Costa argues that the success of the strategy of dynamic pricing that Mercadona wants to implement will depend a great deal on how managers respond to it. On the other hand, this complexity, when it is time to put the plan into operation, will be a barrier that prevents the competition from trying to imitate the model. “The manager of this department [of the store] needs to know about the freshness of the product, and must be able to change the prices in an automatic way. This is not something that can be done by all Spanish distributors. If someone can do it, that company is Mercadona, which is famous for the commitment and motivation of its employees. For others, this would be more difficult,” he notes.
An 'Apron Strategy'
According to Blanco, the strategy of dynamic pricing forms part of a broader global strategy within Mercadona’s model of co-innovation, “in which the company, along with the customer, decides to adapt its supply to the trends of the consumer.” In that regard, he mentions the company's “apron strategy,” which involves setting up a testing room in specific supermarkets where customers are invited in to show managers how to use various products. “For example, that’s how they found out that a lot of people were using wine vinegar in order to clean. Then, they got the idea to create a cleaning product made with vinegar,” he notes.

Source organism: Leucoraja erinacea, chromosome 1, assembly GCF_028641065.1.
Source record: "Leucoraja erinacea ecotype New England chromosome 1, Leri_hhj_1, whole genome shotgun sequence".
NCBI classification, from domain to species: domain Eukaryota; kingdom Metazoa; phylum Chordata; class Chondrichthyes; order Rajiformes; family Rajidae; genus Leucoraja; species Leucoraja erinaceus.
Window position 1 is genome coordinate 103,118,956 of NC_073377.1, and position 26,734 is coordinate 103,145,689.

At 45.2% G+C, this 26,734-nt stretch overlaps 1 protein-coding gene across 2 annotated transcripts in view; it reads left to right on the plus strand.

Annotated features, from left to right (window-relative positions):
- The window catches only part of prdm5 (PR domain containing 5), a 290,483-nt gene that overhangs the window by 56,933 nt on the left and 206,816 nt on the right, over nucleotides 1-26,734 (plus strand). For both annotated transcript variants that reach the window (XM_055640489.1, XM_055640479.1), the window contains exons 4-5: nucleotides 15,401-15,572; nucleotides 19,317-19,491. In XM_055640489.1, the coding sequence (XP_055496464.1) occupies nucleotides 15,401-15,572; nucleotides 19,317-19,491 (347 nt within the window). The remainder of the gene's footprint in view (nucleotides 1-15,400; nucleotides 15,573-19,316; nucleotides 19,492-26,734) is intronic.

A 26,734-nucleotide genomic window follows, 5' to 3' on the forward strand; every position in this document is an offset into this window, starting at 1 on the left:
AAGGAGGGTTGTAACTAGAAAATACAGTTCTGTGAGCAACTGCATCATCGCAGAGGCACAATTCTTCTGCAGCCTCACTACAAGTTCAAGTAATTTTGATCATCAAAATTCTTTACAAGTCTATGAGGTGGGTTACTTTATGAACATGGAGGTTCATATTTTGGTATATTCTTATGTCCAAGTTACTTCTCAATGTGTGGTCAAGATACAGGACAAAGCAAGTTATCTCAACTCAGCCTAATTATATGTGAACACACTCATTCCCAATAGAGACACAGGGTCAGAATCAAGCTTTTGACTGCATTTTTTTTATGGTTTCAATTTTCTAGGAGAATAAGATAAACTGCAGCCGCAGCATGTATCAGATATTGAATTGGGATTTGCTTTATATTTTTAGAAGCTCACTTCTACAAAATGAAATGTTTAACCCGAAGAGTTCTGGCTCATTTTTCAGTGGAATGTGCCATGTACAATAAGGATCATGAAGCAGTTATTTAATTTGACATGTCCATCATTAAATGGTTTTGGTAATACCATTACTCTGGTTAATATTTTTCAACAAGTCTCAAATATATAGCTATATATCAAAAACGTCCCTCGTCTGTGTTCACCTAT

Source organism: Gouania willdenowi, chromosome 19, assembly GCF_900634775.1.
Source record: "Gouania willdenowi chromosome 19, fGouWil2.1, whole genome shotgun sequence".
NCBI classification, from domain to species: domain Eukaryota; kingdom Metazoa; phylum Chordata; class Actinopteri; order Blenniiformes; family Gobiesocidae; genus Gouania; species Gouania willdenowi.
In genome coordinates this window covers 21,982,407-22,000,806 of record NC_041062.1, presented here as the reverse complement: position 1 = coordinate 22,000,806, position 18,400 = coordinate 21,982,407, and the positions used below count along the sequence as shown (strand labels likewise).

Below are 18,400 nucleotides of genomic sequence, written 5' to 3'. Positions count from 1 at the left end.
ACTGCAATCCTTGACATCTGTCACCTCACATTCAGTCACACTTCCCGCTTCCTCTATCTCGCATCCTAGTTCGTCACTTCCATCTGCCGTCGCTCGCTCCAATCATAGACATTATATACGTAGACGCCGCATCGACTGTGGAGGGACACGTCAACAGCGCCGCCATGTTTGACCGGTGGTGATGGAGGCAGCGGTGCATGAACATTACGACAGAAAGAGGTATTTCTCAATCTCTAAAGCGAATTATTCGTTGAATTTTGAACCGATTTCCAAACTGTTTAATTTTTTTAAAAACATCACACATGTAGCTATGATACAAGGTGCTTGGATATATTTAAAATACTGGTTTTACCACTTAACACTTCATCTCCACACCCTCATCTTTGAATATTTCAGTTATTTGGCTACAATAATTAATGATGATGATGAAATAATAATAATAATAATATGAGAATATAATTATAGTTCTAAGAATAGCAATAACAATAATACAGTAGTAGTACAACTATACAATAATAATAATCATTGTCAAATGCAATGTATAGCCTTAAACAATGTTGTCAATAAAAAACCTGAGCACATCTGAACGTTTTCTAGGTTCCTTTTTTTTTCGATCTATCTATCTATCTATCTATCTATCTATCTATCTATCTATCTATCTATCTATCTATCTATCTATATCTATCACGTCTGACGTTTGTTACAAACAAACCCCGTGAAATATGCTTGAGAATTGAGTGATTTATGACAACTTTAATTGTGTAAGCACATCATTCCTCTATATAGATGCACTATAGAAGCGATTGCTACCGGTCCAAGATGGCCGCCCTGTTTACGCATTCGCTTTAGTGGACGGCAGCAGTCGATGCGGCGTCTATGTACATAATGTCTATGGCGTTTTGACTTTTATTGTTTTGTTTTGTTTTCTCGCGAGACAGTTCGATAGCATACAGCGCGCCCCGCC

There are similar initiatives — such as with fresh fish — which are also being tested and considered for nationwide adoption. More specifically, Mercadona “has partnered with 40 associations of fishermen to develop a process that will enable it to bring fresh fish three times a day into each supermarket,” notes Costa. Fish sold in the chain was brought by plane every day from Namibia, because it was a low cost supply chain. However, that approach may not be the most successful option from the viewpoint of Spanish consumers. “In order for people to speak well of [Mercadona], it is much better for them to buy on the Mediterranean coast,” he says. He adds that no other business sector in Spain would be capable of establishing a supply chain of that complexity. "There is a good reason why the Mercadona supply chain is analyzed around the world.”
The chain “innovates constantly, and it makes mistakes,” Costa adds. “For example, it was selling fruit on trays, self-service, and it changed to selling it in bulk, using employees that served people. It made this change, and now it is also setting up the policy of dynamic pricing. One of its professional merits is to repeatedly make new innovations and add them on to others.”
That’s possibly why Mercadona “is growing in the number of stores it is opening, the number of its customers and, most significantly, in the loyalty of its customers,” notes Serra.